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Friday, March 12, 2010

Obama's export plan imports Europe's corporatism

I attended the annual conference of the Export-Import Bank, and what I saw wasn't pretty. My column today paints the picture:
"Germany is the model."
General Electric Chief Executive Officer Jeff Immelt, opening for President Obama at the annual conference of the federal export-subsidy agency, phrased Obama's industrial policy in terms that were not quite as focus-grouped as the president's.
Immelt was at the Export-Import Bank's conference rallying the troops behind Obama's National Export Initiative, aimed at doubling U.S. exports in five years. Immelt praised Germany and Japan's policies of "government and business working as a pack."
The GE CEO lamented that "for so long, we've said, 'It just doesn't matter. Let whatever happens happen.' "
But in Germany, Immelt pointed out, Chancellor Angela Merkel huddles with corporate leaders and says, "Let's kick some rear." The Germans exhibit stronger "public will" and national "vision," Immelt says. "The companies roam as a pack. They stick together. And the government supports the companies to be exporters."...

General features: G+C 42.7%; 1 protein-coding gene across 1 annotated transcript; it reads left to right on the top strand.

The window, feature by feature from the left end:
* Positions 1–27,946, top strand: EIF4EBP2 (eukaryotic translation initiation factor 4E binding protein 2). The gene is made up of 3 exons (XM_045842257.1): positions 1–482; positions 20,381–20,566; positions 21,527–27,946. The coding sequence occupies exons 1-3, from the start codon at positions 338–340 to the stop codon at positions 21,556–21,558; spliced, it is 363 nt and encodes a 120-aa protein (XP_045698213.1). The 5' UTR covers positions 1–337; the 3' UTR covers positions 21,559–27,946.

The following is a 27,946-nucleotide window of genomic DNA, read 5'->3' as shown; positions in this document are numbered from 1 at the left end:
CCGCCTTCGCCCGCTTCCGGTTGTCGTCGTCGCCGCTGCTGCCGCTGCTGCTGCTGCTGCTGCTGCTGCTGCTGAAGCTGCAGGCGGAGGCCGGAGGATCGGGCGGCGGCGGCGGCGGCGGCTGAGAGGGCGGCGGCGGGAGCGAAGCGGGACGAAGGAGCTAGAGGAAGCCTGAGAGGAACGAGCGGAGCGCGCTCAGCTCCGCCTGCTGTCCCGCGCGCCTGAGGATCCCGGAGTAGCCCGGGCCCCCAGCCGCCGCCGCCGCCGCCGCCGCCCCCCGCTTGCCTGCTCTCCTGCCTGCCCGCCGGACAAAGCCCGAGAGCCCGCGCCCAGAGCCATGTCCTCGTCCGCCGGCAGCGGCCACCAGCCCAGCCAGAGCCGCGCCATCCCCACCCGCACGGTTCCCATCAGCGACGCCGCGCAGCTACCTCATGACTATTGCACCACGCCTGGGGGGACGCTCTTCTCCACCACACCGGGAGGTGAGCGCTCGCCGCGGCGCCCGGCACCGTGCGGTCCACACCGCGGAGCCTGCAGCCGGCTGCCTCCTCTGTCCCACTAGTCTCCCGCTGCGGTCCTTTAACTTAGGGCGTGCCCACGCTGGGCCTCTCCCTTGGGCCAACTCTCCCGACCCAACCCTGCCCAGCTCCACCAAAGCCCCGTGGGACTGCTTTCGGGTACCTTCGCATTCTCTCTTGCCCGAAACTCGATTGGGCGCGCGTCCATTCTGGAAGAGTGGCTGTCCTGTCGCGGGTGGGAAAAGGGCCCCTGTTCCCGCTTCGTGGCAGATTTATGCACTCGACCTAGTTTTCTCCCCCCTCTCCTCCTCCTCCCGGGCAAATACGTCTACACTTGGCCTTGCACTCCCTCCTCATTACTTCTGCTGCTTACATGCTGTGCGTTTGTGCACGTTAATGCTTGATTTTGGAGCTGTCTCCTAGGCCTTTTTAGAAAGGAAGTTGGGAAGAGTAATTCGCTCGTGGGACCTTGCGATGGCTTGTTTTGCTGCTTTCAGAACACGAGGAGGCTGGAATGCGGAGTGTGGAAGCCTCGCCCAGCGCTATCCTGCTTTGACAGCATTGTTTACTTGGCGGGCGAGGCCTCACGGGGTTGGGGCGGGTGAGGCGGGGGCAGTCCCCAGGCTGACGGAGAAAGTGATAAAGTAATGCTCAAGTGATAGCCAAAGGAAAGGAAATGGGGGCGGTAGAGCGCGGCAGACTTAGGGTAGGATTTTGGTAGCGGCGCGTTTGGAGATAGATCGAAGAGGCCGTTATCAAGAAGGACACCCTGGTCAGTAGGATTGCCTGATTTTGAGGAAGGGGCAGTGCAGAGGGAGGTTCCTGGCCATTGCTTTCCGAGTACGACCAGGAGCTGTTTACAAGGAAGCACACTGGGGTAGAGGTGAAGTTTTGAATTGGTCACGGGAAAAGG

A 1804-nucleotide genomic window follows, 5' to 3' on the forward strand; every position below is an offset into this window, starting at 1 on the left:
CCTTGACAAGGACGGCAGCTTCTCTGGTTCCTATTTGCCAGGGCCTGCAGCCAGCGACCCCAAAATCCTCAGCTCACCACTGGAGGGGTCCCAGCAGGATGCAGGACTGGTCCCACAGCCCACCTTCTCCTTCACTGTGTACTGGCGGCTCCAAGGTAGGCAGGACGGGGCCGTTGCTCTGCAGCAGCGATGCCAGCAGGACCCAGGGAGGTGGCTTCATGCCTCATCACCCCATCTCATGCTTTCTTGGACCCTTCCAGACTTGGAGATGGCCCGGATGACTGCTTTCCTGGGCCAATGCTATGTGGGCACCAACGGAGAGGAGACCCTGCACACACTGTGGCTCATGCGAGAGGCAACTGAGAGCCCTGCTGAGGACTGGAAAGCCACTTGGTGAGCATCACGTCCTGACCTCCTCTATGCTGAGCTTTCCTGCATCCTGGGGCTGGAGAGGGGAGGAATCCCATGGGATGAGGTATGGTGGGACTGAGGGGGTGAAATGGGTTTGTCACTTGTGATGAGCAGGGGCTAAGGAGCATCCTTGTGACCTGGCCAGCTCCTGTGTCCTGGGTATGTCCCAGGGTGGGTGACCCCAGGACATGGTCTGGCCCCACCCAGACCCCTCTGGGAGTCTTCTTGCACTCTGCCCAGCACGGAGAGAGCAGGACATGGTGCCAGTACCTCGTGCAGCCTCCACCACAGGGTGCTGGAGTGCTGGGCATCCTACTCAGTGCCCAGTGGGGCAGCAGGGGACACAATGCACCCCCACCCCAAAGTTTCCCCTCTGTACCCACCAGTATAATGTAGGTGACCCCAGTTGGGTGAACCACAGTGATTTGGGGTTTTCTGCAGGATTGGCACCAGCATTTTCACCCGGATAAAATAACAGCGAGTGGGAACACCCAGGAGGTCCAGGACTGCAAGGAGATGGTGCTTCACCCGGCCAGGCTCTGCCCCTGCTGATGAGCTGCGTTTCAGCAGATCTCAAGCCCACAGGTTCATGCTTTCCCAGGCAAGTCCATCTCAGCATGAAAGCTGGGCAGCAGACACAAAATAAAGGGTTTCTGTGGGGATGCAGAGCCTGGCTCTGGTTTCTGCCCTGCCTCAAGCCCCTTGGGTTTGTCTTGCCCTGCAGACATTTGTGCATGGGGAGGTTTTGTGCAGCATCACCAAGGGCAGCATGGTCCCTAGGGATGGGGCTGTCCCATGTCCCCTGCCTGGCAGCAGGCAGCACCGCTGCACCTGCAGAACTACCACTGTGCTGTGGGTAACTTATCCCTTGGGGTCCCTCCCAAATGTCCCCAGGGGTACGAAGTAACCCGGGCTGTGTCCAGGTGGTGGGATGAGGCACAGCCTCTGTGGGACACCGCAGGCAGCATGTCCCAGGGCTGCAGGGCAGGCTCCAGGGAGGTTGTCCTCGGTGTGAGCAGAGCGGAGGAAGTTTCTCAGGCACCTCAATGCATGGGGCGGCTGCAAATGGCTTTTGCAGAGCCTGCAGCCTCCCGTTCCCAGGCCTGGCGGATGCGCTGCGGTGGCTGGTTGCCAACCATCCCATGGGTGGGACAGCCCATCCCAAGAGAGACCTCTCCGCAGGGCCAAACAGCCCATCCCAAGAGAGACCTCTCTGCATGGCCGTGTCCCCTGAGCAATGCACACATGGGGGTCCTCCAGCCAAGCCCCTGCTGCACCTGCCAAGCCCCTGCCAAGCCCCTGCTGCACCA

"If we stand on the sidelines," the president said Thursday, "while they [China and Germany] go after those customers, we'll lose out on the chance to create the good jobs our workers need right here at home. That's why standing on the sidelines is not what we intend to do. ... We need to up our game."
By "up our game," Obama largely means increase government subsidies for exporters -- greater taxpayer funding for export promotion programs, new "public-private partnerships" and more aggressive government advocacy.

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